Tag Archives: Education Reform

The Brown Education Department Speaker Series Presents Dana Goldstein

Last week the Brown Education Department Speaker Series concluded for the semester with its fourth and final speaker of the year. The department welcomed Dana Goldstein, a 2006 Brown graduate, journalist, and the author of the New York Times bestseller The Teacher Wars: A History of America’s Most Embattled Profession.

This slideshow requires JavaScript.

In her book, Dana Goldstein asks, “Why is teaching the most controversial profession in America?” Historically, American public school teaching developed as an explicitly working class job. Yet at the same time that we pay public school teachers poorly, police their political activity, and prevent them from influencing the curriculum, we have come to expect teachers to play a key role in the eradication of poverty and inequality.

Goldstein outlined in her presentation how many attitudes about the school reform debate are old and cyclical rather than new conversations.  Moral panic, for example, has frequently caused us to focus on who is teaching rather than addressing structural issues. The concept of data-based reform is also not new, with the idea of pay tied to performance being almost a century old. Goldstein further outlined how valuable data that is not test scores is historically ignored, even if it yields important insights, such as how school funding correlates to teacher effectiveness. The media further exacerbates issues with this conversation by incentivizing focusing on extremes rather than on how to improve the average teacher.

Ultimately, Goldstein concluded by noting the underlying issue that education reform is usually done to teachers, not with teachers, and that if we are truly going to increase the prestige and effectiveness of American public school teaching, we need to use a new strategy: conceiving of teachers as intellectuals, and allowing them to collaborate to exercise real professional discretion and leadership.

The Brown Education Department Speaker Series Presents Dr. Ansley Erickson

The Brown Department of Education hosted another installment of its Speaker Series last week, and was proud to feature Dr. Ansley T. Erickson, Assistant Professor of History and Education at Teachers College, Columbia University. Erickson co­-directs the collaborative and digital historical research project Educating Harlem.​ Dr. Erickson is a graduate of Brown University, class of 1995, with a B.A. in Education Studies and Political Science.

This slideshow requires JavaScript.

As Dr. Erickson began her talk, she remarked how the classroom where we were assembled coincidentally held special significance for her. The lecture hall was the ​location of her first Brown University Education class, taught by the legendary education reform leader Ted Sizer, the Founding Director of the Annenberg Institute for School Reform. We were further honored to have the late Sizer’s wife, Nancy Faust Sizer, present in the audience for Dr. Erickson’s presentation.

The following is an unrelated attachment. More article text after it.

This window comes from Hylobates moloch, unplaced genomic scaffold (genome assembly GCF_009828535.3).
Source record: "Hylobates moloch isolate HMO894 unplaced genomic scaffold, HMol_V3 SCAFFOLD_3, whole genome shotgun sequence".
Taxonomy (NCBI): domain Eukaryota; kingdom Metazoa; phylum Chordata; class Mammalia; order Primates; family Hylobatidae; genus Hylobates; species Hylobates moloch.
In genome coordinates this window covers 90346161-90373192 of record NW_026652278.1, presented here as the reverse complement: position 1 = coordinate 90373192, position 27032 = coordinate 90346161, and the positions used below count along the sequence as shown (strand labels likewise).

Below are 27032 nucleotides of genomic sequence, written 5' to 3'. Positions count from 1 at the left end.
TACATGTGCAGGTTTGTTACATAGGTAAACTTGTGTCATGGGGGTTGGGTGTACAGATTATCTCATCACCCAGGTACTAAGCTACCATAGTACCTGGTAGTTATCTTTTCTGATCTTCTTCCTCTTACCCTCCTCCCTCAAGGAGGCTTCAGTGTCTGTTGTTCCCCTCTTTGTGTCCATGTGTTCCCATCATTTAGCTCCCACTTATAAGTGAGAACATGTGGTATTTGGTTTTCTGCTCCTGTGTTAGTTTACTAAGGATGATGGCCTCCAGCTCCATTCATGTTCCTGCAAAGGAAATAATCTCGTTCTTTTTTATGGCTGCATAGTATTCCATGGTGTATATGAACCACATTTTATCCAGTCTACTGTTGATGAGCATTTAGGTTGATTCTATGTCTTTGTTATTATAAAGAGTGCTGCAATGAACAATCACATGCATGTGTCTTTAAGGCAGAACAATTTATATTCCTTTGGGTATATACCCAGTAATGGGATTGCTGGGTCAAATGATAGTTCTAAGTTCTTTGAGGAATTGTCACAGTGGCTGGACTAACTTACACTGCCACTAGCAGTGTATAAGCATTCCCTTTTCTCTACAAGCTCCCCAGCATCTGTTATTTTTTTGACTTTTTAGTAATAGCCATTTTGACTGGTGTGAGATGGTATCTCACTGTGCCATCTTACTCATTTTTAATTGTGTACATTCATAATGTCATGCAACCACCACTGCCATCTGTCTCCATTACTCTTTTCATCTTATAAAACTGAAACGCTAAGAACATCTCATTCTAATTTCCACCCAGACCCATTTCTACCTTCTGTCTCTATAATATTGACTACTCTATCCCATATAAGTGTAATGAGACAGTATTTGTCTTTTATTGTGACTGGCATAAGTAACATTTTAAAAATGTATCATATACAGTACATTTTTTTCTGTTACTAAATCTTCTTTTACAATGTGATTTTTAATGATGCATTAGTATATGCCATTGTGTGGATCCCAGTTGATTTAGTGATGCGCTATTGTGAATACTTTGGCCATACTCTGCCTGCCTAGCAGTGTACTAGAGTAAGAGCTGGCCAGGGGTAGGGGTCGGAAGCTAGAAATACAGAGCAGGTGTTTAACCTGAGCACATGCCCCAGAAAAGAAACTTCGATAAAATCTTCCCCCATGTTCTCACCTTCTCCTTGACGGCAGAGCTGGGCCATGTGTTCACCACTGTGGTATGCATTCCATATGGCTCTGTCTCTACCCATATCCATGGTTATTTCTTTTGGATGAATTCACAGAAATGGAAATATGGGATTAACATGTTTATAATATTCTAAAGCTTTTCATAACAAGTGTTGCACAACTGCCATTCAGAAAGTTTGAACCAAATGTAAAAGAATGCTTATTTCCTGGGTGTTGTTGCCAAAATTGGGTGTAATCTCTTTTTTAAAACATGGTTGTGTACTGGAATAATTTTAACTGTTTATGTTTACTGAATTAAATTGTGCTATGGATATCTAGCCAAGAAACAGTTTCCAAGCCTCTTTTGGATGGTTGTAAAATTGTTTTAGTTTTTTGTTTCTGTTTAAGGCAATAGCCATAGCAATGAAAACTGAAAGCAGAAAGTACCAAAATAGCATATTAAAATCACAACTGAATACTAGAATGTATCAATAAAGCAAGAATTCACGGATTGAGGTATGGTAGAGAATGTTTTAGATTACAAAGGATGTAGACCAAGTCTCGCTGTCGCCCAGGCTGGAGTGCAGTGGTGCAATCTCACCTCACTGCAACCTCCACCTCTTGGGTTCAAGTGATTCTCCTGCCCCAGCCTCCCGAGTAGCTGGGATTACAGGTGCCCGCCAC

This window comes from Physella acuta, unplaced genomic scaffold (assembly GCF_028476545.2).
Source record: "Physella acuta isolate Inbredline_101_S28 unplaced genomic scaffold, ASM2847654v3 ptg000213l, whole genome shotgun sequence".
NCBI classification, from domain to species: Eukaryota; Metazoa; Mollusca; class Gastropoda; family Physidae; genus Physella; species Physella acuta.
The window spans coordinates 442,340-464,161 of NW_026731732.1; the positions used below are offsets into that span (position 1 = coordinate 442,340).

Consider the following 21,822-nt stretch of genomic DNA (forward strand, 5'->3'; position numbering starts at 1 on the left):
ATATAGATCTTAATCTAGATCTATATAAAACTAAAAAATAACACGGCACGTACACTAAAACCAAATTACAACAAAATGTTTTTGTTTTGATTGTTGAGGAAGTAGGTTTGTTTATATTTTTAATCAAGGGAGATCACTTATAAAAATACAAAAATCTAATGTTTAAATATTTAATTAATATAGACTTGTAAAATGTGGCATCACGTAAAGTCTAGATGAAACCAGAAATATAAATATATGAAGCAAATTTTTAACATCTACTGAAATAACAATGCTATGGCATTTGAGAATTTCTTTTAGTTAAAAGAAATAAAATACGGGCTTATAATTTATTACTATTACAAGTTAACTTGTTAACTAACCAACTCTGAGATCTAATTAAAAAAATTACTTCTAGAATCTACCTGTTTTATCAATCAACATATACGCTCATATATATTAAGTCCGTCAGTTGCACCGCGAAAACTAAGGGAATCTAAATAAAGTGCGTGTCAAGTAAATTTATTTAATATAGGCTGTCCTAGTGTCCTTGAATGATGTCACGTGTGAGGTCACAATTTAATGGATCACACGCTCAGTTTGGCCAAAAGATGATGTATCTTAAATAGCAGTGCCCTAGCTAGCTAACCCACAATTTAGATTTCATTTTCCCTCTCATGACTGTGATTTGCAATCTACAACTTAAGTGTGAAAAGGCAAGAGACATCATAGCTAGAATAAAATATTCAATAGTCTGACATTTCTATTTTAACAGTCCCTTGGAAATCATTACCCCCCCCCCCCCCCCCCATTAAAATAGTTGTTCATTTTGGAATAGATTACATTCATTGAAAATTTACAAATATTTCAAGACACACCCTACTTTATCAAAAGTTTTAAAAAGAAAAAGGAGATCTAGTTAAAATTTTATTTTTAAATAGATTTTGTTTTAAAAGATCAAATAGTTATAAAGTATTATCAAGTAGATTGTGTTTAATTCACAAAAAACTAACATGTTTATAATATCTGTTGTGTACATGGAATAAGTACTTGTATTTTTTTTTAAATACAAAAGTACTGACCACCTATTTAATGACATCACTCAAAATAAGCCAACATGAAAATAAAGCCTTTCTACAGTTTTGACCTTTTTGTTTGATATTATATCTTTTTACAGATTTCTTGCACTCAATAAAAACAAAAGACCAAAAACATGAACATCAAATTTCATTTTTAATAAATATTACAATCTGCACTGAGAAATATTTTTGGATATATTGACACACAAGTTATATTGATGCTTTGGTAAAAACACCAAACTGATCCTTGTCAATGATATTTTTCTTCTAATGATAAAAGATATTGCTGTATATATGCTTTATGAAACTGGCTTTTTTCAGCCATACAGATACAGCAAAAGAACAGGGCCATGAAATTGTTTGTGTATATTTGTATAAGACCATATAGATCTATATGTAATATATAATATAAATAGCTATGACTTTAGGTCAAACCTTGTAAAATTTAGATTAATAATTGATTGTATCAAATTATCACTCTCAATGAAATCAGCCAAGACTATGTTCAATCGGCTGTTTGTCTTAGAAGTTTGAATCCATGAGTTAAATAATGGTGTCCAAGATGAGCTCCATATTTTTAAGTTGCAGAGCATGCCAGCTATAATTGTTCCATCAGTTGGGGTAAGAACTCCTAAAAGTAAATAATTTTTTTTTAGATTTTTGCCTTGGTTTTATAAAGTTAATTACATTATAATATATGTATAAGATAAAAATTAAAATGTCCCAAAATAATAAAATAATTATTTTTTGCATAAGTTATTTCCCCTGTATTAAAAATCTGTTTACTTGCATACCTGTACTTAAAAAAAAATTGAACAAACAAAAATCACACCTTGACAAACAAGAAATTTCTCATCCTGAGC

American schools today are starkly segregated by race and class. After a few decades of limited attention to this problem, advocates are calling for a new era of desegregation. Dr. Erickson walked the group through her research on the history of desegregation in Nashville, Tennessee, one of the longest-­running, broadest, and most statistically successful school desegregation plans in the country, and indicated how her case study could offer important lessons, and at times cautions, for desegregation efforts going forward.

Dr. Erickson pointed out various systemic roadblocks to true integration. For example, despite the new illegality of school segregation in the 1960s, it continued to be unofficially enforced by the state due to federal suburban home financing only being available to white families. Once busing was introduced, a more genuine integration began, however this still raised the moral question of if a black student’s education was “equal” if they were systemically being told that in order to receive a quality education they must be removed from their communities.

Dr. Erickson argued that fostering equality today depends on reckoning with segregation’s deep roots, desegregation’s complex history, and considering these intricate questions.

The Brown Education Department Speaker Series Presents Dr. Douglas Harris

Douglas Harris_Headshot
The Brown Education Department Speaker Series held its second installment last week, and was proud to feature Dr. Douglas Harris, a Professor of Economics, the Schleider Foundation Chair in Public Education, and founder and Director of the Education Research Alliance for New Orleans (ERA-New Orleans) at Tulane University.